Duke takes a national leadership role in preparing engineers to meet the National Academy of Engineering’s new “Grand Challenges for Engineering.” Led by Dean Tom Katsouleas as chair of the NAE’s Advisory Committee on Grand Challenges, Pratt hosts the first national Summit on the Grand Challenges along with University of Southern California and Olin College and starts the NAE Grand Challenge Scholars Program, now in development at more than 50 U.S. engineering schools. Pratt launches its first online degree program, the distributed Master of Engineering Management.

  • 2010

    Duke’s Board of Trustees approves the Master of Engineering (MEng) degree program, which accepts its first students in the fall. Pratt partners with NC State University’s College of Engineering to create the Grand Challenge K-12 Partners Program, designed to stimulate young students’ interest in science and technology. Duke engineers are selected to lead two major federally-funded research programs: MOSAIC (Maximally scalable Optical Senor Array Imaging with Computation), funded by a $24.8 million award from the Department of Defense, and MUSIQC (Modular Universal Scalable Ion-trap Quantum Computer), funded with $15 million from the Army Research Office. Mark Wiesner and researchers in CEINT demonstrate that nanomaterials accumulate in living organisms and can becomes more concentrated the further up the food chain they go, revealing the potential impacts nanotechnology could have on the environment.

  • 2011

    The $20-million Duke Coulter Translational Partnership is founded with support from the Wallace H. Coulter Foundation to promote the development of new technologies to improve patient care. The Triangle Materials Research Science and Engineering Center (MRSEC) is established at Duke with a six-year, $13.6-million NSF grant.

  • 2012

    Jeffrey N. Vinik, Class of 1981, and Penny Vinik establish the $10 million Vinik Faculty Challenge Fund to support recruitment and retention of faculty who focus on complex societal challenges such as engineering and related areas in energy, global health, brain sciences and the environment. In recognition of this and their previous generous gifts to the school, including $5 million in 1999 to help the school expand its facilities, Pratt’s deanship is named in honor of the Viniks. Engineering graduate students launch PhD Plus—one of the country’s first programs to offer entrepreneurship and professional development training tailored for PhD students. Pratt students working with BME’s Bob Malkin invent the Pratt Pouch, a ketchup-packet-like device to improve storage and delievery of medication to prevent HIV transmission in low-resource areas. David Brady (ECE) leads development of the world’s first gigapixel camera, which can capture images with unprecedented detail.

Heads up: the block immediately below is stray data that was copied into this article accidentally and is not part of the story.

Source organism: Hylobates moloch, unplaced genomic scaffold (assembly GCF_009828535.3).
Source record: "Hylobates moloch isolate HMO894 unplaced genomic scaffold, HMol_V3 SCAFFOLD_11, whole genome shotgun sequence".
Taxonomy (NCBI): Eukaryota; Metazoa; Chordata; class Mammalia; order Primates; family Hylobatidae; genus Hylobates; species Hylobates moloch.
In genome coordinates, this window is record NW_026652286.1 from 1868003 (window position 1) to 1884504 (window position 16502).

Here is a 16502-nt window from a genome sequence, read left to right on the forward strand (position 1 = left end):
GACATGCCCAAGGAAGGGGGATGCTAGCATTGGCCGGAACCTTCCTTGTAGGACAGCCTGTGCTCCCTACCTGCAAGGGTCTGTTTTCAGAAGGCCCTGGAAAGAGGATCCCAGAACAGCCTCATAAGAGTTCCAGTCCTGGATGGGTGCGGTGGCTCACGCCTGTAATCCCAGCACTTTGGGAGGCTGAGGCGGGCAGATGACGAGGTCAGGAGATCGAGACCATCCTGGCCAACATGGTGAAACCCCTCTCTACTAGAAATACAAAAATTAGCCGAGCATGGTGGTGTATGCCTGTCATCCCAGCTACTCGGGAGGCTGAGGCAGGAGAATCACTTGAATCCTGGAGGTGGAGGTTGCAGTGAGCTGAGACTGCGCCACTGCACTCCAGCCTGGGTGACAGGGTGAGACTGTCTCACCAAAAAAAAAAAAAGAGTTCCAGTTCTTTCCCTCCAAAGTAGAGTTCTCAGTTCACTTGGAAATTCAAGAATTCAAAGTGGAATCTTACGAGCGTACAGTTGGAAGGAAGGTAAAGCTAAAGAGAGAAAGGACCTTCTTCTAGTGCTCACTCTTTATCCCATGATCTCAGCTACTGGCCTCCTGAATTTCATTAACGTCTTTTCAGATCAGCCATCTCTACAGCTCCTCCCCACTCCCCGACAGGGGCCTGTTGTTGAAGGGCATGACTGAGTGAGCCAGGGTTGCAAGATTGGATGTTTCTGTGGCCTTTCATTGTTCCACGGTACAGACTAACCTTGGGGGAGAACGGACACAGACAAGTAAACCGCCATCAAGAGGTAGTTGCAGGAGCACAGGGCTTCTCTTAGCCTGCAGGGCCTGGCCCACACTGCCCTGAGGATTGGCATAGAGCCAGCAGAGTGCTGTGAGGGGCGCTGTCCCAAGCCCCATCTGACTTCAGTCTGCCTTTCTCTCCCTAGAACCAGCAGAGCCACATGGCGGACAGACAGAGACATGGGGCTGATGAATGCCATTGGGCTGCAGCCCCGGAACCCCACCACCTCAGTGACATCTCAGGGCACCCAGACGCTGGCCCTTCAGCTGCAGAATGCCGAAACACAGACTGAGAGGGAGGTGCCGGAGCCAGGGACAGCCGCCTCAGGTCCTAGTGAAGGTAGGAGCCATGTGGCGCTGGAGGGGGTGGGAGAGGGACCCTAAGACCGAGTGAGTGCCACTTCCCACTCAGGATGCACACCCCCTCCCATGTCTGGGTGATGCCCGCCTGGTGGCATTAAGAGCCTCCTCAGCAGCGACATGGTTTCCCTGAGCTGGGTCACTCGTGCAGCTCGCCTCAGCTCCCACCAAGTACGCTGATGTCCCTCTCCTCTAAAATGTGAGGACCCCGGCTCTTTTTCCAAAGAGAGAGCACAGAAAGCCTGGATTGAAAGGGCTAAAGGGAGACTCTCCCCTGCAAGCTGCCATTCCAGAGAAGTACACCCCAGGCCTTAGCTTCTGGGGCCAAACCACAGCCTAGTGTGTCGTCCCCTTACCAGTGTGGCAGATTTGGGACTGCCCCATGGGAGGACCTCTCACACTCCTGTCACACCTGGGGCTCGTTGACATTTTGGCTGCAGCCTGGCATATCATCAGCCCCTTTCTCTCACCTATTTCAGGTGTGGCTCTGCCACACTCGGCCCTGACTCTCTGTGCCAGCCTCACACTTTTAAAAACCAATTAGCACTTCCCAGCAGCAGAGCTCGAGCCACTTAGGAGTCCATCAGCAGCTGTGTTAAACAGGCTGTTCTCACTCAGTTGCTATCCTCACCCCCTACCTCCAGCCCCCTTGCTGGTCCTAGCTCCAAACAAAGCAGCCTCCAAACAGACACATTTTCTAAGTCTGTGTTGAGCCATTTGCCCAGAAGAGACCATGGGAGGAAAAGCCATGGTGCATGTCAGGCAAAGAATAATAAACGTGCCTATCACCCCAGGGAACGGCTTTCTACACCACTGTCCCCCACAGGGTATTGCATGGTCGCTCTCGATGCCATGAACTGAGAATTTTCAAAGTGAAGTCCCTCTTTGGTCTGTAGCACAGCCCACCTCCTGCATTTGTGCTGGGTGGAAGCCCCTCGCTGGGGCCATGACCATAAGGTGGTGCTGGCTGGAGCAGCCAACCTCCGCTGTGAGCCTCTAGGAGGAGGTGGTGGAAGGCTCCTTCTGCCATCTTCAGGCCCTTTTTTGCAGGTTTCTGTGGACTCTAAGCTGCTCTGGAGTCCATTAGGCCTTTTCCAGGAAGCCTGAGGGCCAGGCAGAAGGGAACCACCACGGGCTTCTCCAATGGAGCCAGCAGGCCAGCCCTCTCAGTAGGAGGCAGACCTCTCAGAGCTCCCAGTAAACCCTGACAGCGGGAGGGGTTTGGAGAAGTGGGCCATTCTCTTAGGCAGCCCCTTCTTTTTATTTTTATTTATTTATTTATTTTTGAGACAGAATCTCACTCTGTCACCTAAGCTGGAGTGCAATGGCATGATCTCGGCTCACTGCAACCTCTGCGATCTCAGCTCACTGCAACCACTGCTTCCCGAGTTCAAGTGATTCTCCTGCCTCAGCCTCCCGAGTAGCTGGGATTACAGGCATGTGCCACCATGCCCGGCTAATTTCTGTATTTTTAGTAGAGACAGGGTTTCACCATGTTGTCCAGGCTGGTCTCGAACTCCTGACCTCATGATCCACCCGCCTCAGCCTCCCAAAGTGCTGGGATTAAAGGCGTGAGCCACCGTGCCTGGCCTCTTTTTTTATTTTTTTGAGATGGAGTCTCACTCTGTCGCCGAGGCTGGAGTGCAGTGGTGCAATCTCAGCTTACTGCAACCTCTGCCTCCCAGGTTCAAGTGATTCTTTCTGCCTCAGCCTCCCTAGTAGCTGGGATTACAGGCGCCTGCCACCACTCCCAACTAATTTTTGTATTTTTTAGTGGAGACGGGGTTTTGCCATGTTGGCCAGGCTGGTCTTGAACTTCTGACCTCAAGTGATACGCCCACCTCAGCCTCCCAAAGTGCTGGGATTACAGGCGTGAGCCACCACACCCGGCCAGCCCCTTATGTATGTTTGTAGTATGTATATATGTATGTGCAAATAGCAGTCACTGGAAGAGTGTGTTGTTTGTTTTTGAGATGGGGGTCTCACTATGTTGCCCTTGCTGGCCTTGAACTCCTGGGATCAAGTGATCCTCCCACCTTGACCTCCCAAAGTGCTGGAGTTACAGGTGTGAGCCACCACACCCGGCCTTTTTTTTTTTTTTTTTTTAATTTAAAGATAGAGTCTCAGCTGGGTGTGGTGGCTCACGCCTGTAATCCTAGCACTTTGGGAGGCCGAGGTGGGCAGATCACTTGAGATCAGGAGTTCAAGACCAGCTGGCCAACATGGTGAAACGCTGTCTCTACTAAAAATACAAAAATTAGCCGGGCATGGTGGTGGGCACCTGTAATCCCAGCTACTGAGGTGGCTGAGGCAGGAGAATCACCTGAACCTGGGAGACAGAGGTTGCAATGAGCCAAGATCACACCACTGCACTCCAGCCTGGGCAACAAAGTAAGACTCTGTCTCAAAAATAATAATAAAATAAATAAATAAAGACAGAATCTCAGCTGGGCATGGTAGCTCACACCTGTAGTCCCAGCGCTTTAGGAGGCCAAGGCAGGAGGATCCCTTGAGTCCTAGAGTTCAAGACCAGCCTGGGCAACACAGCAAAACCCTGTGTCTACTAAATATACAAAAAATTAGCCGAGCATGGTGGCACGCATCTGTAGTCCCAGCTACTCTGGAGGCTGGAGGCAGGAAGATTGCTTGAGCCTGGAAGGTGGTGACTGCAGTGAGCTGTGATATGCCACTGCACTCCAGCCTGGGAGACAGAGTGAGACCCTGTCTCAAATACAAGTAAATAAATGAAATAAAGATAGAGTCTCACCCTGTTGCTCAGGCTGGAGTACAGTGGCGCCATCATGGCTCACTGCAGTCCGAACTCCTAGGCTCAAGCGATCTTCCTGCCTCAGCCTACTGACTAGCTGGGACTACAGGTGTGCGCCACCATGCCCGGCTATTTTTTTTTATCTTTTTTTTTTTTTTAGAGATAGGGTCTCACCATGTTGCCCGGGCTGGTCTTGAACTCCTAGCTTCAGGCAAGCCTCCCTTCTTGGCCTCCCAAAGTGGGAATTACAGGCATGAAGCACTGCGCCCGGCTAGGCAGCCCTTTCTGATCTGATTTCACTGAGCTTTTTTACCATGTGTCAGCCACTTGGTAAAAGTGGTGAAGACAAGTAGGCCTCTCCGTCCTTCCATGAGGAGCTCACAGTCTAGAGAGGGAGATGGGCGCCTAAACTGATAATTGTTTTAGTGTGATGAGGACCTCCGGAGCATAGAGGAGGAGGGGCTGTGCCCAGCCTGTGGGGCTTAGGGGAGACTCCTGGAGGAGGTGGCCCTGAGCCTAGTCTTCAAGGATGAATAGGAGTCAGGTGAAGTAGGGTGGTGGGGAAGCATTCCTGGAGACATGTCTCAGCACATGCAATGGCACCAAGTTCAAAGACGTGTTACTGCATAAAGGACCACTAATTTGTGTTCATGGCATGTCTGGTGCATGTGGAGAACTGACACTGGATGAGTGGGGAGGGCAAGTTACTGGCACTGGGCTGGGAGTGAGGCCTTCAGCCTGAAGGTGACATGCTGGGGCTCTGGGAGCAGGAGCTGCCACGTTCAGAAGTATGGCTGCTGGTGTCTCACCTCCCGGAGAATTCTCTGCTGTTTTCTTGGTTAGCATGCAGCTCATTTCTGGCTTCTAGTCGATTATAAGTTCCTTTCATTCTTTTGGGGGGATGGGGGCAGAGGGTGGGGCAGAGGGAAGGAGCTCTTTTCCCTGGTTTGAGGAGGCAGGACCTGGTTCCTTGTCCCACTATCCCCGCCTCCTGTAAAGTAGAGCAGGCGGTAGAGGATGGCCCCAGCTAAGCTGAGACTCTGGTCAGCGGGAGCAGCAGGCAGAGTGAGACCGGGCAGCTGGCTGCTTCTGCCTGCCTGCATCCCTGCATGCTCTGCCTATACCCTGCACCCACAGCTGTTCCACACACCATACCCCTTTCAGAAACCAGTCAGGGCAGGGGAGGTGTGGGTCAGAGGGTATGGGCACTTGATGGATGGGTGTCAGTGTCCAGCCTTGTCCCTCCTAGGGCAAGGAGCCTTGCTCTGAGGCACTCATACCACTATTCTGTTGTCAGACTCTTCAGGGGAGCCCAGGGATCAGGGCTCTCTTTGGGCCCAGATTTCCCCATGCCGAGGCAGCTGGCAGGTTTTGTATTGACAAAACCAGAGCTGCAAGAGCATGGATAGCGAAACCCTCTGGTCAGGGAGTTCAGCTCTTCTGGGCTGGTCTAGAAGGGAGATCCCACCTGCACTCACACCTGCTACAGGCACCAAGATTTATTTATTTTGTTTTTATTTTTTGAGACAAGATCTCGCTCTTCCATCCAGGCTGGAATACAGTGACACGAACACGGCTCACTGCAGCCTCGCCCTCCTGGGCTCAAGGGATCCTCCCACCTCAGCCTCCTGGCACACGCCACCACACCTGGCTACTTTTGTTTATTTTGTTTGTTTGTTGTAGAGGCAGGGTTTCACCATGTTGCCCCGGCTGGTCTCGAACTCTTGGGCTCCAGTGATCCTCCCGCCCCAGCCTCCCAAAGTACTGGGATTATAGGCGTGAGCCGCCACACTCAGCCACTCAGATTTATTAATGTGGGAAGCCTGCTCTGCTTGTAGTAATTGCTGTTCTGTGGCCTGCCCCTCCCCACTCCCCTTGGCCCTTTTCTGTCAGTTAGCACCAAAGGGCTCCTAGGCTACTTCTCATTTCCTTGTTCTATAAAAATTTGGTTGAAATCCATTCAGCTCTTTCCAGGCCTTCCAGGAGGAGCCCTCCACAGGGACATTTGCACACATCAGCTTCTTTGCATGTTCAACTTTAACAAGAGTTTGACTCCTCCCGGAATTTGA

• 2013

    Duke is awarded two highly competitive Multidisciplinary University Research Initiative (MURI) grants from the Department of Defense: $8.6 million for the Center for Materials Genomics and $7.5 million for a project in acoustic metamaterials. Duke Engineering and seven partner schools establish the Vest Scholarship Program—endorsed by the U.S. National Academy of Engineering and U.K. Royal Academy of Engineering—to spur international collaborations focused on the Grand Challenges for Engineering. The first-of-its-kind Global Women’s Health Technologies Center is founded as a partnership between Duke Engineering and Duke Global Health Institute. Duke creates a new undergraduate major in environmental engineering and a new minor in energy engineering.

  • 2014-2015

    Faculty, staff and students celebrate 75 years as an engineering school.

Building for the Future

  • 2015

    George A. Truskey becomes interim dean.

  • 2015

    Duke Engineering spearheads a national initiative to train more engineers to meet societal Grand Challenges. In a letter presented by Dean Tom Katsouleas and partners to President Obama, more than a quarter of U.S. engineering schools pledge to establish educational programs modeled after the Grand Challenge Scholars Program at their institutions, with the goal of graduating more than 20,000 specially trained “Grand Challenge Engineers” by 2025. The Pratt School of Engineering and School of Medicine launch Duke MEDx, a new joint initiative to foster collaboration and innovation between medicine and engineering faculty and students.

  • 2016

    Ravi V. Bellamkonda becomes dean.

  • 2016

    Duke Engineering is selected to receive a $31.9 million award from the Intelligence Advanced Research Projects Activity to advance quantum computing. The new multi-institution project is dubbed EURIQA (Error-corrected Universal Reconfigurable Ion-trap Quantum Archetype).

  • 2017


    The Duke Engineering Design Pod opens to house the school’s new First-Year Design course.

  • 2018

    Duke receives a $15 million NSF grant to lead STAQ, a seven-university consortium focused on building the first practical quantum computer. Students in the Duke Electric Vehicles club set a Guinness World Record for the most fuel-efficient vehicle on the planet.

  • 2019

    A four-decade-long relationship between the LORD Foundation and Duke’s engineering school leads to a $261 million distribution to support science and technology education and research at the Pratt School of Engineering as well as financial aid for Duke undergraduate students. It is the largest single outside contribution to Duke’s endowment since the founding of the university in 1924.

  • 2020


    The 81,000-square-foot Wilkinson Building opens. The first classes are held in January 2021. The building is named in honor of longtime supporters Jerry C., Class of 1967, and Beverly A. Wilkinson, and their family.

  • 2021

    Jeffrey T. Glass becomes interim dean.

  • 2022

    Jerome P. Lynch becomes Vinik Dean of Engineering.